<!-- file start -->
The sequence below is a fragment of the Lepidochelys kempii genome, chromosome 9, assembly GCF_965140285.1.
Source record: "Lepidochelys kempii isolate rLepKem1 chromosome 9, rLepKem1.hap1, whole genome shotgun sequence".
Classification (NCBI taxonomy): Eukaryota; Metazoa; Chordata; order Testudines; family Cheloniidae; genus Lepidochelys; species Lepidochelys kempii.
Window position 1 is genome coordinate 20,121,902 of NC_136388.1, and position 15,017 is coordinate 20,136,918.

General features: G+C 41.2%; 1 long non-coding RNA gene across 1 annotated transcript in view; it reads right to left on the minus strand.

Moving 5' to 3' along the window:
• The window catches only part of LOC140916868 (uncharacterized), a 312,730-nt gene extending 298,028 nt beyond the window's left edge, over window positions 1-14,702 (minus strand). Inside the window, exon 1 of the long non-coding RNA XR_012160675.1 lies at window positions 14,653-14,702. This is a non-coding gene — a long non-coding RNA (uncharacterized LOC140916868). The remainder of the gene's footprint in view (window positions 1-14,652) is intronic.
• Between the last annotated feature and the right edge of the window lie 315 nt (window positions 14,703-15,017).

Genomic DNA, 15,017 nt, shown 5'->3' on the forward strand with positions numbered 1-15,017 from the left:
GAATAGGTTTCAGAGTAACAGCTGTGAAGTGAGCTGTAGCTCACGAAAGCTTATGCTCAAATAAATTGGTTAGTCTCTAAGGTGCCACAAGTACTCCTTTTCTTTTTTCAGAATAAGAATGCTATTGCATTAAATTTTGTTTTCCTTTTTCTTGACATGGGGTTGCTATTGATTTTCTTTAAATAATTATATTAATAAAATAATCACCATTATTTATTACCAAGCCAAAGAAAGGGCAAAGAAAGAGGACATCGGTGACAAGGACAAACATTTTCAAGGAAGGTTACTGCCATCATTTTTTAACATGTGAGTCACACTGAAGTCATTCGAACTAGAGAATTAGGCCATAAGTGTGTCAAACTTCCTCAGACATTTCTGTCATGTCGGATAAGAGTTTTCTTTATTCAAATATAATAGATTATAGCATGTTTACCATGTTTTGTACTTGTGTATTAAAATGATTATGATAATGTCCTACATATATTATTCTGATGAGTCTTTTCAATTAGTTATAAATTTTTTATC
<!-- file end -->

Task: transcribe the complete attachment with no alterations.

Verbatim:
The sequence below is a fragment of the Lepidochelys kempii genome, chromosome 9, assembly GCF_965140285.1.
Source record: "Lepidochelys kempii isolate rLepKem1 chromosome 9, rLepKem1.hap1, whole genome shotgun sequence".
Classification (NCBI taxonomy): Eukaryota; Metazoa; Chordata; order Testudines; family Cheloniidae; genus Lepidochelys; species Lepidochelys kempii.
Window position 1 is genome coordinate 20,121,902 of NC_136388.1, and position 15,017 is coordinate 20,136,918.

General features: G+C 41.2%; 1 long non-coding RNA gene across 1 annotated transcript in view; it reads right to left on the minus strand.

Moving 5' to 3' along the window:
• The window catches only part of LOC140916868 (uncharacterized), a 312,730-nt gene extending 298,028 nt beyond the window's left edge, over window positions 1-14,702 (minus strand). Inside the window, exon 1 of the long non-coding RNA XR_012160675.1 lies at window positions 14,653-14,702. This is a non-coding gene — a long non-coding RNA (uncharacterized LOC140916868). The remainder of the gene's footprint in view (window positions 1-14,652) is intronic.
• Between the last annotated feature and the right edge of the window lie 315 nt (window positions 14,703-15,017).

Genomic DNA, 15,017 nt, shown 5'->3' on the forward strand with positions numbered 1-15,017 from the left:
GAATAGGTTTCAGAGTAACAGCTGTGAAGTGAGCTGTAGCTCACGAAAGCTTATGCTCAAATAAATTGGTTAGTCTCTAAGGTGCCACAAGTACTCCTTTTCTTTTTTCAGAATAAGAATGCTATTGCATTAAATTTTGTTTTCCTTTTTCTTGACATGGGGTTGCTATTGATTTTCTTTAAATAATTATATTAATAAAATAATCACCATTATTTATTACCAAGCCAAAGAAAGGGCAAAGAAAGAGGACATCGGTGACAAGGACAAACATTTTCAAGGAAGGTTACTGCCATCATTTTTTAACATGTGAGTCACACTGAAGTCATTCGAACTAGAGAATTAGGCCATAAGTGTGTCAAACTTCCTCAGACATTTCTGTCATGTCGGATAAGAGTTTTCTTTATTCAAATATAATAGATTATAGCATGTTTACCATGTTTTGTACTTGTGTATTAAAATGATTATGATAATGTCCTACATATATTATTCTGATGAGTCTTTTCAATTAGTTATAAATTTTTTATC